In this article, I ask the question.
What if you wanted to be a modern day Don Quixote and self-publish research direct to the internet with WordPress rather than through a science journal?
I’ll attempt an answer based upon my own journey in section 2 of this article. First of all, you need some basic infrastructure for publishing suitable figures within WordPress. So I’ll spend some time addressing that issue. For publishing on the internet, you need responsive graphics. There is an overlap between interactive graphics (as discussed below)) and responsive graphics.
But the important difference, as I see it, is that responsive graphics should invite the reader to respond to and participate in the story that you’re trying to tell with the graphic element As described later in this article, the scientific literature is often author-centric. Most researchers would be blithely unaware of the importance of responsive web graphics because they publish their most important work in journals.
The charting plugin that I have been using is wpDataTables from TMS plugins provides for publishing data tables and charts from data sources including databases and Excel spreadsheets. In all 31 different types of charts are offered, though many charts have a business focus. Responsive charts for self-published science remains an immature area of focus for technology providers. This is why the review that follows is important.
Continue reading “My Experience with Responsive Graphics for Science Articles”
In my former life as an academic, I used to joke to my colleagues that Game of Thrones was essential reading as a standard operations manual for working in universities nowadays.
GOT as a manual for negotiating the world of research grants, where, figuratively, you either win the game or die and of navigating a path between the wheeling and dealing of the big-time professors, administrators, bean-counters, health and safety officers (hey, don’t underestimate their power). On many occasions, the internal and external politics between all of the players seemed to operate on a GOT-like scale. There were times I must admit that I felt no better than a denizen of the “Flea Bottom” in King’s Landing.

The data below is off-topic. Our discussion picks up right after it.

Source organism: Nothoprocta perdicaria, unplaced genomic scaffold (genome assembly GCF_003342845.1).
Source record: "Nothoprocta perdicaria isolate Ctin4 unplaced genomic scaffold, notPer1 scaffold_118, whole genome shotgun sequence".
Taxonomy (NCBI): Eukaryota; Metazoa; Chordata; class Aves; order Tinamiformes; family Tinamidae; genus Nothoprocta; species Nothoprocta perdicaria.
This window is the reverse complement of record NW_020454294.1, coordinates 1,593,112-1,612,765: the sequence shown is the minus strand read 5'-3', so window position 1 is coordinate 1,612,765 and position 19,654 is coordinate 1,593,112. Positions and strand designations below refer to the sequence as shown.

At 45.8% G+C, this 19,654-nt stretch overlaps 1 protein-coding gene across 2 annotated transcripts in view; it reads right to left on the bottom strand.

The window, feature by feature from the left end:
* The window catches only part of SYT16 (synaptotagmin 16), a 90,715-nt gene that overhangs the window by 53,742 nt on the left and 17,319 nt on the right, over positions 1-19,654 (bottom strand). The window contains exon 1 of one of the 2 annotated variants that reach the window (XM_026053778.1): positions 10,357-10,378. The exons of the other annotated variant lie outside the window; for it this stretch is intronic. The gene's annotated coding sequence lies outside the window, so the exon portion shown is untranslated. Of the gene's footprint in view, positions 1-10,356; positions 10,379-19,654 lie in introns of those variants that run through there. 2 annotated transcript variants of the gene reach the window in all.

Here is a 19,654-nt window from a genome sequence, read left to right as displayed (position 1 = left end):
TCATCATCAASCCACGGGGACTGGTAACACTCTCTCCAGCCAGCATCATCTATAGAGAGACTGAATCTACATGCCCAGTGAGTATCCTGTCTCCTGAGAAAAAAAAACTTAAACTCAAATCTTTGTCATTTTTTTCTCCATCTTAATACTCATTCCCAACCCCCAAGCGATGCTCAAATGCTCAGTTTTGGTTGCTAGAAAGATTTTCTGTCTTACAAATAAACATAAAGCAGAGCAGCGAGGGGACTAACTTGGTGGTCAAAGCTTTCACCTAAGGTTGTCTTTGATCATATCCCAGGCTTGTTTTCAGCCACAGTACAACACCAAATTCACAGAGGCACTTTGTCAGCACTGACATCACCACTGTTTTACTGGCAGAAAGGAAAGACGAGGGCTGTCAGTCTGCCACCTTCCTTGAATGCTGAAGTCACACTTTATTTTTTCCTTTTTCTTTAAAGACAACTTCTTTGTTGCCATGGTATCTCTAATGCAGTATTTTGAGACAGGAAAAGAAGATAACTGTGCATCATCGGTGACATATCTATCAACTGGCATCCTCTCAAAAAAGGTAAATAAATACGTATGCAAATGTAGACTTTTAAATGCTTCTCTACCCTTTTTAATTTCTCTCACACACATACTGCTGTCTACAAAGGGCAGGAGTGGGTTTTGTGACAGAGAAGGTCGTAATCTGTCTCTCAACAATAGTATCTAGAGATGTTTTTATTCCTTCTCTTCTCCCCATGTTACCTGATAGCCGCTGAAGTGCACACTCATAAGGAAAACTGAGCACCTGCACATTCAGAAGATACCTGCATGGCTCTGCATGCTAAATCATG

Given that internal politics in most organisations of more than a handful of people can feel a bit like GOT, from time-to-time, why not distract yourself with a little idle speculation about the upcoming Game of Thrones Season 8? I’m hoping to speculate on enough topics that I’ll be able to make a random hit and be able to say “I told you so!” The truth is that my speculation is unlikely to be any better than anyone else. But its fun isn’t it? [March 7: I’ve added new updates in notes at the end]
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I write this in response to an article in the Brisbane Times online today: “Losing my job helped me find a sense of purpose” by Jo Stanley. Having lost my job* in the last 18 months I can sympathize. Losing a long-term job or a breakup after a long-term relationship are two of the most dispiriting experiences that you are likely to go through. You lose an anchor in your life and the knock to your confidence can easily lead you into depression and a downward spiral – no matter how much you thought you were ready for it. Particularly, in my case where I had been working in the same university teaching-research position for 28 years. Loyalty is no longer an asset, indeed it can paint a target on your back, as many people will attest to. Universities are no longer an ivory tower (if they ever were) and are rapidly catching up to being as cutthroat a working environment as anywhere in the private sector.
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